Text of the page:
If you've traveled to the Pacific Northwest in spring or summer, you might not be surprised that this photo was taken on May 30. Here in Tennessee, the weather might be upwards of 90 by that time...or we could experience one of the many "winters" we endure through June (Dogwood Winter, Blackberry Winter, etc.), when temps have the audacity to dip back down into the 40s or 50s after being in the 70s, 80s or even 90s. At Mt. Rainier National Park visitors likely experience snow in the highest elevations through mid-July.
We saw the mountain on an anniversary trip in 2019. It was what will most certainly be the road trip of a lifetime! We drove north from Big Sur, California on Hwy 1, or the Pacific Coast Highway, to Hwy 101 in Oregon, hooked a right at Portland to Multnomah Falls, then northwest to Mt. Rainier, heading back south along the coast to Portland to fly home. Mt. Rainier was by far my favorite site of the entire trip. So majestic, so massive. It's more often misty or foggy than not, so I'm grateful we had some incredible views! We didn't come prepared to hike, much to my regret now, but did enjoy several scenic pullovers. We drove up to Reflection Lake (it was ice covered, so no reflection on that day) and Paradise (where people were skiing and snowboarding -- on May 30!), Beyond that point, roads were still closed for the season.
I've always enjoyed hiking -- long before it was a thing that all the cool people do -- and being in the mountains. I grew up in the woods, traipsing or riding bikes through unforged paths, seeking out springs or a creek, hearing nothing but birds or bunnies and limbs or leaves crackling underneath my feet. It's different now, walking or hiking on prepared paths that have become so popular to the point of being overcrowded.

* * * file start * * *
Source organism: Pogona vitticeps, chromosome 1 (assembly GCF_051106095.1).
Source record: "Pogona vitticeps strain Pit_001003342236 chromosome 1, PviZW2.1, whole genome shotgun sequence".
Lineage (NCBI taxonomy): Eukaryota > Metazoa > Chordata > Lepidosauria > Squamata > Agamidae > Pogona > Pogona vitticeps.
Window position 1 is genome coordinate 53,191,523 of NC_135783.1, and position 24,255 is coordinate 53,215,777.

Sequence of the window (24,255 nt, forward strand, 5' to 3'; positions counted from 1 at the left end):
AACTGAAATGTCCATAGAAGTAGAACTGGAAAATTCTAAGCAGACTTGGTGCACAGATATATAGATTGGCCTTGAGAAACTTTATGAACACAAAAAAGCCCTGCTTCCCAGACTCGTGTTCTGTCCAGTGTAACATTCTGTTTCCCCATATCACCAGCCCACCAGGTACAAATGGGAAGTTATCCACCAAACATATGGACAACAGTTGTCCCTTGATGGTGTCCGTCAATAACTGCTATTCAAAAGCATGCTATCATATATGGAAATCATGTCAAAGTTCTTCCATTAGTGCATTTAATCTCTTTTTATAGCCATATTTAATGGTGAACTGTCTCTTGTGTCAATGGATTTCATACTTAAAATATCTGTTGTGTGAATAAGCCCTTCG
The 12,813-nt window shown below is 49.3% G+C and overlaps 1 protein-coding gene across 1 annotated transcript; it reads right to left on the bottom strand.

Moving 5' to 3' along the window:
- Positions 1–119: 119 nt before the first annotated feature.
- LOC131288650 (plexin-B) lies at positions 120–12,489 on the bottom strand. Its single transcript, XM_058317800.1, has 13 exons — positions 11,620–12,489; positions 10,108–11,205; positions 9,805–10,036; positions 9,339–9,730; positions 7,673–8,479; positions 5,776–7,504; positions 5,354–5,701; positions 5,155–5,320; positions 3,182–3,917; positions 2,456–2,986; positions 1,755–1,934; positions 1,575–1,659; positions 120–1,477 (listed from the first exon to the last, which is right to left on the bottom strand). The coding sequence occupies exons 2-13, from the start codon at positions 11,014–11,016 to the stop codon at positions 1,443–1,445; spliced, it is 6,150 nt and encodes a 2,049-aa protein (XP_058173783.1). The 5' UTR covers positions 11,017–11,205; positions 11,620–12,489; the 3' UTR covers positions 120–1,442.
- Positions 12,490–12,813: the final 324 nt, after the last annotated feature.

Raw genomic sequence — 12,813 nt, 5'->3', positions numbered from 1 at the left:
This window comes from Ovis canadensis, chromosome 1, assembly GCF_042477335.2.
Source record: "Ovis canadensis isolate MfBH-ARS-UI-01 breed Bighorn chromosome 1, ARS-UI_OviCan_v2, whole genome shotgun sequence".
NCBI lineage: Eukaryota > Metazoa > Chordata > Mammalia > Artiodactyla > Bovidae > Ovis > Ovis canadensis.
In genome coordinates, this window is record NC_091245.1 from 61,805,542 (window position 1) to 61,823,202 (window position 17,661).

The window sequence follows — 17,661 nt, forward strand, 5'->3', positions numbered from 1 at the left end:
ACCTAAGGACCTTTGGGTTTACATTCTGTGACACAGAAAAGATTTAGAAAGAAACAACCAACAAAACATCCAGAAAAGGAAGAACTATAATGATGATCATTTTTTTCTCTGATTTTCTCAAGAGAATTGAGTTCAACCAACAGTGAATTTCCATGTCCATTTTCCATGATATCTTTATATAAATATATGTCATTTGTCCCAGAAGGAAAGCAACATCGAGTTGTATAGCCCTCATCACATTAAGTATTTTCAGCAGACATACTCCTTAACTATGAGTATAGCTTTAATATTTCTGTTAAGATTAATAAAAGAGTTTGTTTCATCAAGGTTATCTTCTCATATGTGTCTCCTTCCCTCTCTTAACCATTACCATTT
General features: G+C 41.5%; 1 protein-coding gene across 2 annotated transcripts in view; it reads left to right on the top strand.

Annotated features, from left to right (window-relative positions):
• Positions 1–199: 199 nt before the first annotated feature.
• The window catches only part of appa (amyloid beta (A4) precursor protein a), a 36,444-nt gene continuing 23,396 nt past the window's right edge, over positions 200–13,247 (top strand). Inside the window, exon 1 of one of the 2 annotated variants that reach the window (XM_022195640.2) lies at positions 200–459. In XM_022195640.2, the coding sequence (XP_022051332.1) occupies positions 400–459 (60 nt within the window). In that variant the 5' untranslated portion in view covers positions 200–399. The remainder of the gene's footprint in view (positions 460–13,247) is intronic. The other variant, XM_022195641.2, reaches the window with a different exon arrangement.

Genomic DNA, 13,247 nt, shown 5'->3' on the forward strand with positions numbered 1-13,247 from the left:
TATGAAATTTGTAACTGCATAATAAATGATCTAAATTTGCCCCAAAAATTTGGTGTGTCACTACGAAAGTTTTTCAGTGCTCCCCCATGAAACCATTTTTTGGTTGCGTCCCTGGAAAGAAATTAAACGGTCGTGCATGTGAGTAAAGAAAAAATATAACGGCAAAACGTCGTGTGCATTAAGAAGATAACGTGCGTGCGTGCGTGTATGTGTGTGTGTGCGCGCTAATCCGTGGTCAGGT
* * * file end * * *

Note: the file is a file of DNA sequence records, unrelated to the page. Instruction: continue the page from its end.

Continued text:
One thing I never enjoyed, and this happens even on cleared paths, is navigating exposed roots or rocks. One of the things I most enjoy about being in the woods is scanning for wildflowers -- especially in different parts of the country. It's fun to see what's blooming in other places at different times of the year. With exposed roots and rocks, you can't be constantly looking for wildflowers without tripping every few seconds. And you know the saying, "The bigger they are, the harder they fall" -- well, let's just say, I fall pretty hard.
The word "surefooted" stood out to me when I first read it in Psalms. I'm not sure I've heard it in modern use, but it immediately brought to mind images of some of the rockier trails we've hiked -- and some of the photos I managed to take at Mt. Rainier that day. I later read the same verse as a victory song from King David in 2 Samuel. A very similar verse is part of a prayer from the prophet Habakkuk later in the Old Testament. In each use, it's a prayer, a song of thanksgiving to the Lord for victory. The previous verses in these passages attest to the Lord's strength and power. All three say that God makes us surefooted.
Here are some definitions I found: (1) not liable to stumble, fall, or err, (2) confident and competent, skillful, (3) can move easily over steep or uneven ground without falling, (4) good at walking and unlikely to fall; showing skill or good judgment. I want to navigate through life confident and competent, moving easily with good judgment, not erring or falling during times of trial and conflict. Don't you?
So, what keeps us from walking with confidence, sure of our direction and outcome? Like me on a rocky trail, I stumble and fall when I don't keep my eyes on the path I'm walking. I'm too easily distracted by blooms in the distance. Or, I'm looking ahead or behind instead of paying attention to where my feet should be landing next. It's the very same in life. How easily we are distracted by anything and everything around us. God makes us surefooted when we're walking with him. We only have to keep our eyes on him, trust him, and find our security in him -- stay with him. Job 23 says, "He knows the way that I take." He just might also lead us to a great victory.